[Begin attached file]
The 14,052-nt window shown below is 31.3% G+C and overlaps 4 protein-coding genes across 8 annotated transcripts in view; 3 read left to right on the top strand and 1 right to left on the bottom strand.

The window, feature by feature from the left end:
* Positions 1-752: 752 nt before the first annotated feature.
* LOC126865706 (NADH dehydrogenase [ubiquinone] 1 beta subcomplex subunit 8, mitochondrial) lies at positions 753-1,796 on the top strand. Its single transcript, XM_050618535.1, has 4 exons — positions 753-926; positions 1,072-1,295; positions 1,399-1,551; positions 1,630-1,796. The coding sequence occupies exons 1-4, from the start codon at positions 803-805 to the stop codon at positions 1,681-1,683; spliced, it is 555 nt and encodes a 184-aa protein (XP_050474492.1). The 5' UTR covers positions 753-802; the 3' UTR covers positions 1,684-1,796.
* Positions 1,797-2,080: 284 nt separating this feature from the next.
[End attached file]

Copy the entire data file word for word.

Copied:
The 14,052-nt window shown below is 31.3% G+C and overlaps 4 protein-coding genes across 8 annotated transcripts in view; 3 read left to right on the top strand and 1 right to left on the bottom strand.

The window, feature by feature from the left end:
* Positions 1-752: 752 nt before the first annotated feature.
* LOC126865706 (NADH dehydrogenase [ubiquinone] 1 beta subcomplex subunit 8, mitochondrial) lies at positions 753-1,796 on the top strand. Its single transcript, XM_050618535.1, has 4 exons — positions 753-926; positions 1,072-1,295; positions 1,399-1,551; positions 1,630-1,796. The coding sequence occupies exons 1-4, from the start codon at positions 803-805 to the stop codon at positions 1,681-1,683; spliced, it is 555 nt and encodes a 184-aa protein (XP_050474492.1). The 5' UTR covers positions 753-802; the 3' UTR covers positions 1,684-1,796.
* Positions 1,797-2,080: 284 nt separating this feature from the next.